Yesterday's announcement of €2.2bn of public spending cuts by Public Expenditure and Reform Minister Brendan Howlin, the first part of the new two-day Budget process, show that, almost nine months after first taking office, this Government has still to make the truly difficult political decisions.
Almost a third of the 2012 public spending cuts, €755m, will come from reductions in capital spending. While the culling of such Celtic Tiger vanity projects as Metro North was not necessarily a bad thing, cutting back on long-term infrastructural investment in the middle of the deepest economic downturn since we gained independence 90 years ago, is almost certainly a false economy, however pressing the conditions.
The long term is a subject that doesn't normally greatly concern politicians and right now the key for the Government is to meet imposed guidelines. Doing so without damage is virtually impossible. Sufficiently large amounts of "savings" have to be conjured for 2012. And yesterday the Government took the first step toward the painful decisions that are required to restore our State to solvency and economic sovereignty.
Even so, the €1.4bn of savings in current or day-to-day spending announced yesterday have a distinct whiff of lowest common denominator about them.
No across-the-board cuts in child benefit. Instead it's those families with third and fourth children, who arguably have a greater need for child benefit, that get clobbered.
Labour gets to keep its promise of no cuts in headline social welfare rates. Instead, it is specific groups such as lone parents, part-time workers and those about to lose their jobs who will find themselves bearing a disproportionate burden of the inevitable cuts in the social welfare budget.
Something similar has happened with health spending where Minister James Reilly's plans to squeeze up to a further €143m from private patients being treated in public hospitals will almost certainly prove to be counter-productive. By making health insurance even more expensive, these "revenue generating" measures will almost certainly encourage tens of thousands more people to join the 110,000 who have already given up their private health insurance over the past two years.
On education, Labour also, in a way, gets to keep its promise not to re-introduce third-level fees. Instead the "student registration charge" will be increased by a further €250 to €2,250. What else are they if they are not college fees?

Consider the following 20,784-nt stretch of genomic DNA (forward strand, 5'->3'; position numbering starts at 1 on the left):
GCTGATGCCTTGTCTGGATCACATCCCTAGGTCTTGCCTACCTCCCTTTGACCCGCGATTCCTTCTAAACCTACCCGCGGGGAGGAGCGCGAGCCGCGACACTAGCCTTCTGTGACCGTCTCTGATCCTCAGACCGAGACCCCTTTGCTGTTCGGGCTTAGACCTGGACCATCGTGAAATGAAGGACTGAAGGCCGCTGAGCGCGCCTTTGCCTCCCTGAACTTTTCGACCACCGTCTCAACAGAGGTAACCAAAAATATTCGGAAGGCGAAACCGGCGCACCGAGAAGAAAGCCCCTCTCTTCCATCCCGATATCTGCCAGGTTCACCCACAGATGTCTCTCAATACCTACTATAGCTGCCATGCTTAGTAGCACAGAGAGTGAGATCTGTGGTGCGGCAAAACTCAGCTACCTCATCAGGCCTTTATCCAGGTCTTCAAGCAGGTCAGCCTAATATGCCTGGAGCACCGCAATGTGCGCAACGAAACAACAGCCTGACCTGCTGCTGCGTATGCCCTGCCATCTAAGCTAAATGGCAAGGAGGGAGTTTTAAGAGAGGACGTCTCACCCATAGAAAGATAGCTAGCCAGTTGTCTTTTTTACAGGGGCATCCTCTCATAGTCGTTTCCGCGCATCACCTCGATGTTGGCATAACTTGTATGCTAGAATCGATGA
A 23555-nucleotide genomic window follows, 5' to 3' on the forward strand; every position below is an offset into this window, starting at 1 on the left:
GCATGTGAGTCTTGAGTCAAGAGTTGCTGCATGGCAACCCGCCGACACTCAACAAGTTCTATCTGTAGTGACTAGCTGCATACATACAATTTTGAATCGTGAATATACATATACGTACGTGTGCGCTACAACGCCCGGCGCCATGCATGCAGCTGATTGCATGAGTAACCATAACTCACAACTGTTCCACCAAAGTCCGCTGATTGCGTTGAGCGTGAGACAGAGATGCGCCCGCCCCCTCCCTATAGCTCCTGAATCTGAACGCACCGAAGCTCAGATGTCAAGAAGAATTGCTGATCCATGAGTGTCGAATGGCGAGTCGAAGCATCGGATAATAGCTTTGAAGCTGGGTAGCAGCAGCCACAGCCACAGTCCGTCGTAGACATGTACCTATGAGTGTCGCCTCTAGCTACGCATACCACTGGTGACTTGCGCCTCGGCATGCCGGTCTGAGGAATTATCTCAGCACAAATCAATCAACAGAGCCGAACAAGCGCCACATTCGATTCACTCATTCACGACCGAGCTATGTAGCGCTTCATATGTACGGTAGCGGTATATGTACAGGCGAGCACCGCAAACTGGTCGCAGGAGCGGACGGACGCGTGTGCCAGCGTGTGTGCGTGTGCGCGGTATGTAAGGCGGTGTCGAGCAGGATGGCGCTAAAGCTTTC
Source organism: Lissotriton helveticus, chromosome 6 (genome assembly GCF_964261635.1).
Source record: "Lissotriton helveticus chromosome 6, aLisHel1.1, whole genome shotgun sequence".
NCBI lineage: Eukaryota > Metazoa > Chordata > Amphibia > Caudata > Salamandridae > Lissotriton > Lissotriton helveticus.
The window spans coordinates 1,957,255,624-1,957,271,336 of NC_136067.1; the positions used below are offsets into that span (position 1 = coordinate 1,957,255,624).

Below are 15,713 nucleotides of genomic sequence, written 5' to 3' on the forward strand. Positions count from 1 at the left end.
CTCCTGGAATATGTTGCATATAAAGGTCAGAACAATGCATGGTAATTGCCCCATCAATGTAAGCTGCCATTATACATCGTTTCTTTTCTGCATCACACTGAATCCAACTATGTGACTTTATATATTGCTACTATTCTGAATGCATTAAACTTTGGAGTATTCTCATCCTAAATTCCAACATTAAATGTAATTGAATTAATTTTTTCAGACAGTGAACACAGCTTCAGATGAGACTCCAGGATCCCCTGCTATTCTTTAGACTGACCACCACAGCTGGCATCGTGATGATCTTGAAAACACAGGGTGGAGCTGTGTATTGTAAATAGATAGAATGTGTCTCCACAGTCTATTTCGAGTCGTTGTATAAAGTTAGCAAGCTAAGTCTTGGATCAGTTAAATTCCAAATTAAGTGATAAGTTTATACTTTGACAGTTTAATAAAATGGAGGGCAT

What we have is a mish-mash of measures to which the two government parties could be persuaded to agree rather than the coherent strategy many would argue we need to extricate ourselves from the mess.
Just one figure illustrates an inadequacy of the measures announced yesterday. Even when the costs of the Anglo promissory notes are excluded, the Government will borrow more than €13.5bn on our behalf next year. That's the equivalent of more than €50m for every working day. In other words, despite five savage Budgets, which between them will have taken a cumulative total of almost €20bn out of the domestic economy, the Irish State is still hopelessly insolvent.
With European leaders almost certain to agree to a regime of much tighter supervision of national Budgets at next Friday's summit, the Government's capacity to put off making economically necessary but politically painful decisions is set to be drastically reduced. The Government's room for manoeuvre has been further restricted by the current turmoil on the bond markets, which means that we will continue to be utterly dependent on the EU/ECB/IMF "Troika" for the foreseeable future.
What this is likely to mean in practice is that European involvement in the preparation of the 2013 Budget, which will be published in December 2012, is likely to be even more overt than was the case with the 2012 Budget unveiled this week.
Our European "partners" are likely to take a much less sympathetic attitude in the run-up to the 2013 Budget.
The Croke Park deal, which guarantees no public service pay cuts or compulsory redundancies, is likely to prove an early victim of tighter European supervision of our Budgets.
Headline social welfare rates, which in many cases are more than twice those paid in the UK or mainland Europe, are also unlikely to survive such scrutiny.
By failing to take some of the harder decisions, no matter how politically unpopular, this year the Government has almost certainly ensured that they will be taken for us next year.